When it comes to adopting and supporting new technologies, Ubisoft is among the publishers which are always in pole position, and it looks like streaming won’t be an exception to that modus operandi.
In an interview with IGN at Gamescom 2018, CEO Yves Guillemot has confirmed what he said at E3, that streaming is going to be the direction where video games are going to move at some point.
“Technology is actually going in that direction. The machines will be more powerful and the system to transfer data will be more efficient, so at one point, we will have a better experience streaming something than having to buy a machine and change the machine regularly,” he said.
In Guillemot’s vision, players will have the opportunity to adopt different models based on their needs and will, even though it’s not clear at this stage what he means. Sure those models will have different prices, but will it be only a matter of how many games you’ll be able to stream or what?
“We’ll have different models. Everyone will be able to choose the model that fits for the type of amount he or she wants to invest. What I’d like is the diversity of models. I don’t like one specific way to participate. I’d like to keep different types of approaches so that anyone can play with each other.”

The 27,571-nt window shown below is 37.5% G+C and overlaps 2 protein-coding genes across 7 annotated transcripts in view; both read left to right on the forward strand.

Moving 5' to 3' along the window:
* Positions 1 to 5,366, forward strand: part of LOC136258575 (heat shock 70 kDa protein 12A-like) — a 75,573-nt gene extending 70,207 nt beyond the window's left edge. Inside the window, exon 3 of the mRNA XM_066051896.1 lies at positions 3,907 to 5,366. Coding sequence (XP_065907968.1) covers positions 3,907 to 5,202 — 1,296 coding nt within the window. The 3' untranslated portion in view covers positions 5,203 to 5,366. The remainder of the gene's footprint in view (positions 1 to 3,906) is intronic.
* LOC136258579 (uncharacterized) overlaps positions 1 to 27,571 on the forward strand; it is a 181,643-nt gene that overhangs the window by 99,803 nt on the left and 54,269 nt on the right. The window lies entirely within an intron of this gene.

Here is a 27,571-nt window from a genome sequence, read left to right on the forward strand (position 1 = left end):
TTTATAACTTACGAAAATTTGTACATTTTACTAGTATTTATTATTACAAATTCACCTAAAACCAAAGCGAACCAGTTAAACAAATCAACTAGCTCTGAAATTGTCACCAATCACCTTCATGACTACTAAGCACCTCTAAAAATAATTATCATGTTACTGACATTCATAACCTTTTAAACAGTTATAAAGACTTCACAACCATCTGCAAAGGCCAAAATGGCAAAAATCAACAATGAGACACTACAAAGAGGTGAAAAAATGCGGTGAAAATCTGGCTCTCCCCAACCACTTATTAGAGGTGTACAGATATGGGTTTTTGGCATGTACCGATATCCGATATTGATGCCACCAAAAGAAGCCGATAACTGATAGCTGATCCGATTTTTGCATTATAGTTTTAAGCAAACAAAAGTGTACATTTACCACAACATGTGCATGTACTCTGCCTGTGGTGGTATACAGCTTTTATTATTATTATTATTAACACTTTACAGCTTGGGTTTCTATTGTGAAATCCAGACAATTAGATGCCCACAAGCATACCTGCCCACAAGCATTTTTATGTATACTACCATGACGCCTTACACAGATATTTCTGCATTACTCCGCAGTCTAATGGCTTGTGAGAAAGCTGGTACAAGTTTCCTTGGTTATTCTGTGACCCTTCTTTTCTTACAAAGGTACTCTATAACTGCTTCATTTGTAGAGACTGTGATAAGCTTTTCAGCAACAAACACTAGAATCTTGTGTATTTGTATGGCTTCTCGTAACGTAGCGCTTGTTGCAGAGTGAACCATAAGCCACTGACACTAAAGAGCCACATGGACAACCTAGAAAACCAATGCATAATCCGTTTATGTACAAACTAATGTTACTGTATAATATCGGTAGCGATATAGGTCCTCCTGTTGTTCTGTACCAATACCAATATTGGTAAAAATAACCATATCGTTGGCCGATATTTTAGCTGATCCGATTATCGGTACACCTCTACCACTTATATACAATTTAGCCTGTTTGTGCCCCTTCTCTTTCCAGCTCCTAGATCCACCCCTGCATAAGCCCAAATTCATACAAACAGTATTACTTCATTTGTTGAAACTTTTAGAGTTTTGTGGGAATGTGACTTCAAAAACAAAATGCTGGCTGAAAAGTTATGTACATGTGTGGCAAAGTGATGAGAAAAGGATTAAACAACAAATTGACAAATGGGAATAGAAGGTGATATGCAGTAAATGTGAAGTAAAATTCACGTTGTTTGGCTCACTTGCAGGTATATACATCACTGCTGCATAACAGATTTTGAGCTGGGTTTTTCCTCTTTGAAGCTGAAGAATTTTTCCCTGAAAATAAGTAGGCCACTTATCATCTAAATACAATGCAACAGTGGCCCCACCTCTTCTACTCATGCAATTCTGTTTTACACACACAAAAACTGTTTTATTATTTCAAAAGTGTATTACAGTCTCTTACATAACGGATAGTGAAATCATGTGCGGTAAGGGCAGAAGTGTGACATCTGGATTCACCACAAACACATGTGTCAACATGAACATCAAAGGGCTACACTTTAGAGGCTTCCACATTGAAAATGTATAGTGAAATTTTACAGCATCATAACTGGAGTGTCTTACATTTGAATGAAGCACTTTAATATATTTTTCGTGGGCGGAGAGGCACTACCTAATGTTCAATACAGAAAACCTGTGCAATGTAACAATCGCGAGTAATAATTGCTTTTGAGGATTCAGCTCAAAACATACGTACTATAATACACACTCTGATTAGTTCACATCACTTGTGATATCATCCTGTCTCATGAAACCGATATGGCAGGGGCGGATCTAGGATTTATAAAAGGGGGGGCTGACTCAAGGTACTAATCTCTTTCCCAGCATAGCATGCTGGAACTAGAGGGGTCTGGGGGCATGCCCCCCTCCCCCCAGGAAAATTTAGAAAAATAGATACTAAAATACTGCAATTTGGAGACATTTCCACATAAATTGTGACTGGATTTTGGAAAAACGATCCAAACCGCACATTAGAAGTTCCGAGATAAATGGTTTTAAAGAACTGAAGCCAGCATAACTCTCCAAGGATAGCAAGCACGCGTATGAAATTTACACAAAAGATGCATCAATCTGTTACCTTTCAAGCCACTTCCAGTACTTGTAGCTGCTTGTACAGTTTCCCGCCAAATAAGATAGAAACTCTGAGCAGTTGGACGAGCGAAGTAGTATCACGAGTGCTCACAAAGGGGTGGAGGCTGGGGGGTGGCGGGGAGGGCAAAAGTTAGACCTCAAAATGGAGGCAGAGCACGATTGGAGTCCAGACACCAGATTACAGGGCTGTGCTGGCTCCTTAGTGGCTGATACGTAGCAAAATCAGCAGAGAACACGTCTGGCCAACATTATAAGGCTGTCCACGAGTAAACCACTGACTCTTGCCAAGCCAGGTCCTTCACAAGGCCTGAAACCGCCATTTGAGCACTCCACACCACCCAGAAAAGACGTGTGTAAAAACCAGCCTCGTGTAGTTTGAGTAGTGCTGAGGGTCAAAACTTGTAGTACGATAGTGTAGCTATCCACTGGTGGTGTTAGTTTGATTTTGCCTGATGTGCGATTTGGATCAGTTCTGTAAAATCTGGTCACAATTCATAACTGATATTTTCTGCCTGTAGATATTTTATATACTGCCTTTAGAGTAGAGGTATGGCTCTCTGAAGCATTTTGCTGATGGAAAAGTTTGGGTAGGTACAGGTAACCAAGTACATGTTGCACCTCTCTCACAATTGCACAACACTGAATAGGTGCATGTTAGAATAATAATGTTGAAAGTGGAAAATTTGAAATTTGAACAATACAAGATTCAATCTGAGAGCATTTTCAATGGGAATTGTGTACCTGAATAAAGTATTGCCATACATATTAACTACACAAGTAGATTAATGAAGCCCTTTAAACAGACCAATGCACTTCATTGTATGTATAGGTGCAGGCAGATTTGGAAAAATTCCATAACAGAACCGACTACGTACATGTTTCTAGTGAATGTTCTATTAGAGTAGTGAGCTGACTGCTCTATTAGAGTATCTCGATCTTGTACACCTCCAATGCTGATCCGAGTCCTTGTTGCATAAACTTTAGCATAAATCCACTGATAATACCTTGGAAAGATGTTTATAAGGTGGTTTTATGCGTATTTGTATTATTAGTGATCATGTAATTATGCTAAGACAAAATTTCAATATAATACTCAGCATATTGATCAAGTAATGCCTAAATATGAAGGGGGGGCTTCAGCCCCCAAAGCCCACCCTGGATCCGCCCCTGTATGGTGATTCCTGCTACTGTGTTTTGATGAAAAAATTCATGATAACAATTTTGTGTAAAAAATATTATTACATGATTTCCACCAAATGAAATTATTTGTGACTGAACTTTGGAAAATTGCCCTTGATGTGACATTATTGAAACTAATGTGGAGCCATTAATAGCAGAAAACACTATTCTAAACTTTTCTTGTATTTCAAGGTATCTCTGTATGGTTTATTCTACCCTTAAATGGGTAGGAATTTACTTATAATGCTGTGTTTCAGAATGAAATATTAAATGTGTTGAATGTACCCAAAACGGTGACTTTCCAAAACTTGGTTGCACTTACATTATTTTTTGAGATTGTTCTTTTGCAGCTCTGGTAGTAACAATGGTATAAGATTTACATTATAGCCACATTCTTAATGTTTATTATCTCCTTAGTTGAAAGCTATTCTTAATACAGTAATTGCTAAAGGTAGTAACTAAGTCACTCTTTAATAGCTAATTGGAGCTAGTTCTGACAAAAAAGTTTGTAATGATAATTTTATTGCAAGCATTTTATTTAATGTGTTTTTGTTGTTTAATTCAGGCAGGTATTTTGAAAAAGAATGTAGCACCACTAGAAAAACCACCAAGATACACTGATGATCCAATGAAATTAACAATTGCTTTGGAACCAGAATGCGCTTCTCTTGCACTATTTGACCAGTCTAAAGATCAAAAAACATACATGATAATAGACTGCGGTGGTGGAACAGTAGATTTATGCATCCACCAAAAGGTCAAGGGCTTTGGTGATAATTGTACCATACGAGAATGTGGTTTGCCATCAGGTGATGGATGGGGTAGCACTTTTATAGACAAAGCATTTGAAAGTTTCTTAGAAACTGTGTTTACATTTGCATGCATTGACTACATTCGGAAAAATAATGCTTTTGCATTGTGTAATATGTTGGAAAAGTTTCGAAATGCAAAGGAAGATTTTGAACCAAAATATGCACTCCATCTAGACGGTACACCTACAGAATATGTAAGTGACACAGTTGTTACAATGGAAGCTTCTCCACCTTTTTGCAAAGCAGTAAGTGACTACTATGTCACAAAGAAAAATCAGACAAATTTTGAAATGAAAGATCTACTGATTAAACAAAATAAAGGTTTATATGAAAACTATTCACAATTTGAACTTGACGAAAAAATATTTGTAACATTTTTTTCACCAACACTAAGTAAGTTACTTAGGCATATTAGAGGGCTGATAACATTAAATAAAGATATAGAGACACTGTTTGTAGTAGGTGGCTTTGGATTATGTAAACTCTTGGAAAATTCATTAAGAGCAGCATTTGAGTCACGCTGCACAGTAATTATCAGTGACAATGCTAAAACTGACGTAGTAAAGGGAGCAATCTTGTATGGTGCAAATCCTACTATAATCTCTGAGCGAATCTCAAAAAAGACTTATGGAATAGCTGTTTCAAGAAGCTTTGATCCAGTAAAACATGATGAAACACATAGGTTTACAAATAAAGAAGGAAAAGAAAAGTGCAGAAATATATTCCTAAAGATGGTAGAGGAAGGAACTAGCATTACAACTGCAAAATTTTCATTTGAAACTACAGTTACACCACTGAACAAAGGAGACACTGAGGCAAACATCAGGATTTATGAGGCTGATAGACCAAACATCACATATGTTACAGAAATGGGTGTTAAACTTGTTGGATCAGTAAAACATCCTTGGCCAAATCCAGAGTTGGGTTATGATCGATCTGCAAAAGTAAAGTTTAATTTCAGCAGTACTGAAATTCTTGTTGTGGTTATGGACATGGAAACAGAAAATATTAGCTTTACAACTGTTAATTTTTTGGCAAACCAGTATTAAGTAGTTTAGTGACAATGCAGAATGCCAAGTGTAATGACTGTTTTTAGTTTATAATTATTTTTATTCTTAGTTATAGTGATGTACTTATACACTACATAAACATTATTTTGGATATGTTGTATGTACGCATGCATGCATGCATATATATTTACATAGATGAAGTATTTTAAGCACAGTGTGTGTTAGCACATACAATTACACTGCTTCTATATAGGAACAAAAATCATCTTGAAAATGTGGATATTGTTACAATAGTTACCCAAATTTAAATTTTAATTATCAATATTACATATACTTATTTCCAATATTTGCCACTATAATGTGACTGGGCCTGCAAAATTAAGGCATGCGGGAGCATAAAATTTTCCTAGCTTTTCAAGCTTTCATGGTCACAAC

In this vision, partnerships like the one with Hitrecord for the creation of content in Beyond Good & Evil 2’s open world are going to be a standard, as those worlds will get bigger and bigger.
“We feel it’s very important to bring the community into the creation of the game so they really feel more at home when they play. Going to HitRecord was a way to organize those things in such a way that it could work with many people. It’s working very well. We are seeing lots of proposals that are fantastic. It’s really going to improve the diversity and appeal of the game,” he told IGN.
“[In the future], games are going to be really huge worlds. It will be really good to have more creators being able to create environments that will be completely different from what only a team [of developers], even if it’s 500 people, can imagine.”
There are still things to be cleared about the technology and the way people will be adopting it (like, you still need a machine to go for a streaming, for example, and that with time will become obsolete and you’ll still be required to get a new one, etc.), without mentioning the issues with latency that the video games industry will need to fix before jumping in this business.
According to rumors, Microsoft already has a next-gen family of consoles in the making, with one of those consoles splitting resources between a physical unit and the cloud for streaming with a very reduced amount of latency. Could this be the solution?